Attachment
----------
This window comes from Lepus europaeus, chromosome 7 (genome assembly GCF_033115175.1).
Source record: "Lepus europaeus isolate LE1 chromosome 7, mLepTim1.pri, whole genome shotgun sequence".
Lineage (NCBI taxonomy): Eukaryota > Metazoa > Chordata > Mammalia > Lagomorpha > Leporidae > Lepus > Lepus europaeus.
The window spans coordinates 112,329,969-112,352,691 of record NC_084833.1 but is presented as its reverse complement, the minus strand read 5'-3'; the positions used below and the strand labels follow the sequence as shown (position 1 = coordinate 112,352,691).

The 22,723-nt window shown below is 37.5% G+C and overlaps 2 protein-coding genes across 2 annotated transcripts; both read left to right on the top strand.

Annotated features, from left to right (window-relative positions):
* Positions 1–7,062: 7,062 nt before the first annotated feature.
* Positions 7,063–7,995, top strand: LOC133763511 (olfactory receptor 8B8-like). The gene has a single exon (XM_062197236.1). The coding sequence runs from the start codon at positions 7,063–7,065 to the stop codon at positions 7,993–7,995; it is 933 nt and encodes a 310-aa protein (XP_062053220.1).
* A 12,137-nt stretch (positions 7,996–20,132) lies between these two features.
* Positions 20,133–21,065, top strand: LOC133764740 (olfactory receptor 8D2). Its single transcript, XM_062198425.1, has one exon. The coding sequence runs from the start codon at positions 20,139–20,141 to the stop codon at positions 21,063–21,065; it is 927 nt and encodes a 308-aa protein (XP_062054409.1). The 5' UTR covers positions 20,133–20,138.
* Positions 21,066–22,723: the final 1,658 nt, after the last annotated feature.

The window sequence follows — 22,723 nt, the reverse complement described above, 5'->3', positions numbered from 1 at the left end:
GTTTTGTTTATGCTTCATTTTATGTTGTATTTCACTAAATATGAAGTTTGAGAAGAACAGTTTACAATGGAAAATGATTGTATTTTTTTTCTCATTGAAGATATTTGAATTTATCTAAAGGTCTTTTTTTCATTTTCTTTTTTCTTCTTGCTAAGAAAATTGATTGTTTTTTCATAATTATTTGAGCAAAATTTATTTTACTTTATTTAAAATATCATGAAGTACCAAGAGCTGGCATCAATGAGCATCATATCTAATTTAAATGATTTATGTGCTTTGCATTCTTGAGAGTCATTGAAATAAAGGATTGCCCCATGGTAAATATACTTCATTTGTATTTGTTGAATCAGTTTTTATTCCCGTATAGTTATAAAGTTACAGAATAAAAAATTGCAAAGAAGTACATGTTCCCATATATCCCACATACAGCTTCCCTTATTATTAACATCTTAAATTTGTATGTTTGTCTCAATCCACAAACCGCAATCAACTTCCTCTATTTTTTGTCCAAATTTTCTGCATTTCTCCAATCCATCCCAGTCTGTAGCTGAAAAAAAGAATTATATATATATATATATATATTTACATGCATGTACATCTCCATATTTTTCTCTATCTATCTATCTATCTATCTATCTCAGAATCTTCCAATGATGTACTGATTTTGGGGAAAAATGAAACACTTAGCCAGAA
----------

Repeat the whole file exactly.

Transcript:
This window comes from Lepus europaeus, chromosome 7 (genome assembly GCF_033115175.1).
Source record: "Lepus europaeus isolate LE1 chromosome 7, mLepTim1.pri, whole genome shotgun sequence".
Lineage (NCBI taxonomy): Eukaryota > Metazoa > Chordata > Mammalia > Lagomorpha > Leporidae > Lepus > Lepus europaeus.
The window spans coordinates 112,329,969-112,352,691 of record NC_084833.1 but is presented as its reverse complement, the minus strand read 5'-3'; the positions used below and the strand labels follow the sequence as shown (position 1 = coordinate 112,352,691).

The 22,723-nt window shown below is 37.5% G+C and overlaps 2 protein-coding genes across 2 annotated transcripts; both read left to right on the top strand.

Annotated features, from left to right (window-relative positions):
* Positions 1–7,062: 7,062 nt before the first annotated feature.
* Positions 7,063–7,995, top strand: LOC133763511 (olfactory receptor 8B8-like). The gene has a single exon (XM_062197236.1). The coding sequence runs from the start codon at positions 7,063–7,065 to the stop codon at positions 7,993–7,995; it is 933 nt and encodes a 310-aa protein (XP_062053220.1).
* A 12,137-nt stretch (positions 7,996–20,132) lies between these two features.
* Positions 20,133–21,065, top strand: LOC133764740 (olfactory receptor 8D2). Its single transcript, XM_062198425.1, has one exon. The coding sequence runs from the start codon at positions 20,139–20,141 to the stop codon at positions 21,063–21,065; it is 927 nt and encodes a 308-aa protein (XP_062054409.1). The 5' UTR covers positions 20,133–20,138.
* Positions 21,066–22,723: the final 1,658 nt, after the last annotated feature.

The window sequence follows — 22,723 nt, the reverse complement described above, 5'->3', positions numbered from 1 at the left end:
GTTTTGTTTATGCTTCATTTTATGTTGTATTTCACTAAATATGAAGTTTGAGAAGAACAGTTTACAATGGAAAATGATTGTATTTTTTTTCTCATTGAAGATATTTGAATTTATCTAAAGGTCTTTTTTTCATTTTCTTTTTTCTTCTTGCTAAGAAAATTGATTGTTTTTTCATAATTATTTGAGCAAAATTTATTTTACTTTATTTAAAATATCATGAAGTACCAAGAGCTGGCATCAATGAGCATCATATCTAATTTAAATGATTTATGTGCTTTGCATTCTTGAGAGTCATTGAAATAAAGGATTGCCCCATGGTAAATATACTTCATTTGTATTTGTTGAATCAGTTTTTATTCCCGTATAGTTATAAAGTTACAGAATAAAAAATTGCAAAGAAGTACATGTTCCCATATATCCCACATACAGCTTCCCTTATTATTAACATCTTAAATTTGTATGTTTGTCTCAATCCACAAACCGCAATCAACTTCCTCTATTTTTTGTCCAAATTTTCTGCATTTCTCCAATCCATCCCAGTCTGTAGCTGAAAAAAAGAATTATATATATATATATATATATTTACATGCATGTACATCTCCATATTTTTCTCTATCTATCTATCTATCTATCTATCTCAGAATCTTCCAATGATGTACTGATTTTGGGGAAAAATGAAACACTTAGCCAGAA